Written by Tony Dong, MSc, CETF® at The Motley Fool Canada
Canadian investors might feel like they’re on an endless roller coaster ride, with headlines often screaming crisis one moment and opportunity the next. This year, the financial news cycle has been dominated by concerns over increasing interest rates and tumbling bank stocks, contributing to a sense of unease about what’s coming next.
Take a moment to pause and put things into perspective. Bear markets, which are typically defined as periods when stock prices fall 20% or more from recent highs, are a natural part of the investing landscape. They reflect the uncertainties that come with the territory of seeking returns that outpace what you could earn from investments considered risk-free, like GICs.
However, if the thought of a bear market sends chills down your spine and you’re concerned you might react hastily to a traditional stock investment strategy, fear not. There’s an ETF that might just suit your needs during these turbulent times.
It’s common to see the stock market as one large entity where everything moves together, but in reality, that’s far from true.
Stocks are like snowflakes — no two are exactly the same, especially when it comes to risk. Each stock has its own personality, some are steady and calm, while others are more like wild roller coaster rides.
In this varied landscape, one type of stock often stands out, particularly during bear markets: low-volatility stocks. These are the ones that tend to be less affected by market swings. To understand this better, let’s look at two key concepts: beta and standard deviation.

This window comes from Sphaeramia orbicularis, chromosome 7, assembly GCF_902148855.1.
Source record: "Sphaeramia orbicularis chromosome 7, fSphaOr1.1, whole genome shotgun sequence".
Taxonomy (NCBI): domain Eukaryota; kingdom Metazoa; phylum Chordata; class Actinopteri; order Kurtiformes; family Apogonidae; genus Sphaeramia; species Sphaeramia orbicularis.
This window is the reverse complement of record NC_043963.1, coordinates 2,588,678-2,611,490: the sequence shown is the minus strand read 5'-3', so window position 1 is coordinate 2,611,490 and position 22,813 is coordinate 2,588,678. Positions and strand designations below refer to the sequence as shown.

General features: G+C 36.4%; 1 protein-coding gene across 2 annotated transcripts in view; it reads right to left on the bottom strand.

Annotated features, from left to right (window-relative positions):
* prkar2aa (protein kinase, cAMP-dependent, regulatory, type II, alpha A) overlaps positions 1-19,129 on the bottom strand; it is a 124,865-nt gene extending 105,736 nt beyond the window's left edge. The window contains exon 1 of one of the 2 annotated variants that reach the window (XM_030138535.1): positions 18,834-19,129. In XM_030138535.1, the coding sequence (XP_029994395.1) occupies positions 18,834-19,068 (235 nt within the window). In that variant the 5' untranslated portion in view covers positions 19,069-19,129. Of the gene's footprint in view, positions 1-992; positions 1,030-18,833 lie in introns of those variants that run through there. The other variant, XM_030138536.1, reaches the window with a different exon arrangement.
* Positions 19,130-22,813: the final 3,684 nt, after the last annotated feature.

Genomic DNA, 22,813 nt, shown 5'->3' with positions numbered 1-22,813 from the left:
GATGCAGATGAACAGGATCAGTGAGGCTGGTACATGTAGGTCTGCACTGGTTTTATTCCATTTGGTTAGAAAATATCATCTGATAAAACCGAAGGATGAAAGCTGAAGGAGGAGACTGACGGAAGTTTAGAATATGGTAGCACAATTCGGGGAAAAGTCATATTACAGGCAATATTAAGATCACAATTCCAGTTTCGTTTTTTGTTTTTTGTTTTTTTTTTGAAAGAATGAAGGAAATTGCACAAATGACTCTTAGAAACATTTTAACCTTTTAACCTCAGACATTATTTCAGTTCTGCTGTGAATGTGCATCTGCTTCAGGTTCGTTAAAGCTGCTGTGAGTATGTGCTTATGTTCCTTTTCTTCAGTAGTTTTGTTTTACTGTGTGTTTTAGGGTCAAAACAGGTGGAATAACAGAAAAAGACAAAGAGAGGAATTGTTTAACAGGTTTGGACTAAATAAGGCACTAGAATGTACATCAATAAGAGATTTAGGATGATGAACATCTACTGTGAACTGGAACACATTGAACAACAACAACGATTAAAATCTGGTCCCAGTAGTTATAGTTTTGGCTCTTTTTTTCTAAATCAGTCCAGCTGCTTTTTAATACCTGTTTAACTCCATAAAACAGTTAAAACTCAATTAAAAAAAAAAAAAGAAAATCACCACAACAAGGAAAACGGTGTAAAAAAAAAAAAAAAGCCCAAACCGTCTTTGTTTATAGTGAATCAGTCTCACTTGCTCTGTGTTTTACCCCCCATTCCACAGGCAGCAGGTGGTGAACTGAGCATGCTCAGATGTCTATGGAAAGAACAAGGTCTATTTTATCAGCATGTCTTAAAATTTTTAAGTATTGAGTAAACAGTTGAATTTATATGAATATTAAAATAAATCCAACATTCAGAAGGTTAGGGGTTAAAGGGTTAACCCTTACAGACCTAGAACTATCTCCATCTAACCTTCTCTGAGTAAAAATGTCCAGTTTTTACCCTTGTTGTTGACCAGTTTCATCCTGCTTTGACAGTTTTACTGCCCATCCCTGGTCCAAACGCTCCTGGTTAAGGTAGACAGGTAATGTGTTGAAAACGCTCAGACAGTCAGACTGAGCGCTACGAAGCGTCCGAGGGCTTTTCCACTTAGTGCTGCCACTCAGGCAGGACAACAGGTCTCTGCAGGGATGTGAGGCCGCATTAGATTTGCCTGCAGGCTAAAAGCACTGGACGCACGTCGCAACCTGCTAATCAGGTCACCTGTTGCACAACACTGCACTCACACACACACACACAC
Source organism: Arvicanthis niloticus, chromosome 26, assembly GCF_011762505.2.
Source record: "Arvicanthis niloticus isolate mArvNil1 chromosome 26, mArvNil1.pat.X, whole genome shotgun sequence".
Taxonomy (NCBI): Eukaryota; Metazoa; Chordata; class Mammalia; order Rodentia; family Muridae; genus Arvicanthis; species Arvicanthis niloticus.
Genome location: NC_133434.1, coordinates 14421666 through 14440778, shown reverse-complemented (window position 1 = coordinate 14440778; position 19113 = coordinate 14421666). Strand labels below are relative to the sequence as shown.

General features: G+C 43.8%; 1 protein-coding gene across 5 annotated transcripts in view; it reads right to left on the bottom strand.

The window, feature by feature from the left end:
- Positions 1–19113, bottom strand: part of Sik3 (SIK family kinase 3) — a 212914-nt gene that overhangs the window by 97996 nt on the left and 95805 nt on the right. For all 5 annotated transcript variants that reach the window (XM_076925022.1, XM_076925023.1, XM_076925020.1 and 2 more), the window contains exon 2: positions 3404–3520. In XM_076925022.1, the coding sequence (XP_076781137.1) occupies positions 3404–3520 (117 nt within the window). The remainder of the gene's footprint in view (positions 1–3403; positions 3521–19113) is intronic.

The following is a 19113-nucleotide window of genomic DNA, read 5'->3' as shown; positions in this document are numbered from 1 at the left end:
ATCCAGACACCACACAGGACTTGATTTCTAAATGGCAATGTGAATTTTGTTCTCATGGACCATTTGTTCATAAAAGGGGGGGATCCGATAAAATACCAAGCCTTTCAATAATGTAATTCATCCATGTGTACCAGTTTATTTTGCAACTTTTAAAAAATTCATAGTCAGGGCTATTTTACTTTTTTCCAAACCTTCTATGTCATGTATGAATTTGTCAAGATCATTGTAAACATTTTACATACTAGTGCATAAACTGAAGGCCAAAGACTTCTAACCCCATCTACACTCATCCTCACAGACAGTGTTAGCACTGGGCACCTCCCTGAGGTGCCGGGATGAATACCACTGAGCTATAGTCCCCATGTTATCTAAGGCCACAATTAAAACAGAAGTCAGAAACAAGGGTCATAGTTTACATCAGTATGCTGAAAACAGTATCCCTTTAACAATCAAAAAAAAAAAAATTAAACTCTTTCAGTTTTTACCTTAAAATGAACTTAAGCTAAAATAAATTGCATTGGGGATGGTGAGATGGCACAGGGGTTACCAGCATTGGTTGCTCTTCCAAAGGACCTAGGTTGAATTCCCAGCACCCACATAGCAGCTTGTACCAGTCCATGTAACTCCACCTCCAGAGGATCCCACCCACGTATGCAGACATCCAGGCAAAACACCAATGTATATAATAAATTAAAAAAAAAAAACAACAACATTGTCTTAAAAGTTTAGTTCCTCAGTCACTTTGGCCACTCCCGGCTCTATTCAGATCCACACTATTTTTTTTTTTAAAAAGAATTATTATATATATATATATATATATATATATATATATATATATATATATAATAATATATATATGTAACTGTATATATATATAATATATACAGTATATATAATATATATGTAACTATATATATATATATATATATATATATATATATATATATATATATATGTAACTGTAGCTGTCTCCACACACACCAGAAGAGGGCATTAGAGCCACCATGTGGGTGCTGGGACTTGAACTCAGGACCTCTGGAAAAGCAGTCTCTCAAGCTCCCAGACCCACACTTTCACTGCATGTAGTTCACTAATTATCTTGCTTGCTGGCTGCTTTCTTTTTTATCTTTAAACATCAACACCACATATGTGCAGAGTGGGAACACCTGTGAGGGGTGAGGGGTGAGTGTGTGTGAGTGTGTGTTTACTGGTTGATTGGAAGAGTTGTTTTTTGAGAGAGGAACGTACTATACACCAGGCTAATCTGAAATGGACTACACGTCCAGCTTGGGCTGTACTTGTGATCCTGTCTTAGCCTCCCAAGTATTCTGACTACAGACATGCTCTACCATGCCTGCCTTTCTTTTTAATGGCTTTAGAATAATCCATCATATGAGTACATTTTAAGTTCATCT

Beta is a measure of how much a stock’s price jumps around compared to the whole market. If a stock has a beta of 1, it tends to move just as much as the market. If it has a beta less than 1, it’s less jumpy than the market; more than 1, and it’s more of a thrill ride.
Standard deviation is another way to see how much a stock’s price fluctuates. Think of it as the average amount a stock’s price moves away from its average over time. If a stock price typically doesn’t stray far from its average, it has a low standard deviation. On the other hand, if the price is all over the place, the standard deviation is high.
For example, consider a stock like a large utility company. It might have a low beta, meaning when the overall market goes up or down, the stock doesn’t react too dramatically. It also might show a low standard deviation because the price of this utility stock doesn’t change wildly; it usually hums along close to its average.
In contrast, a tech start-up could have a high beta. When the market surges or plunges, the start-up’s stock might swing even more. Its standard deviation might also be high, indicating that its price can be quite unpredictable and vary a lot from its average.
An ETF for low volatility stocks
I like BMO Low Volatility Canadian Equity ETF (TSX:ZLB). This ETF uses a carefully crafted, rules-based method to pick Canadian stocks that historically have had a lower beta and standard deviation. This means that the stocks within ZLB tend not to swing as wildly as the market overall.
What’s particularly noteworthy about ZLB is its composition. It tends to be overweight in sectors that are known for their defensive nature – utilities and consumer staples. These industries typically sell products and services that are always in demand, recession or not, which contributes to the stability of the stocks within these sectors.
When it comes to cost, ZLB has an expense ratio of 0.39%. While there are cheaper options out there, this fee is generally considered reasonable, especially when you weigh it against the time and effort it would take an individual investor to replicate this kind of low-volatility strategy on their own.
The post Bear Market Ahead? Why It’s Still a Prime Time for Canadian Investors appeared first on The Motley Fool Canada.
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Fool contributor Tony Dong has no position in any of the stocks mentioned. The Motley Fool has no position in any of the stocks mentioned. The Motley Fool has a disclosure policy.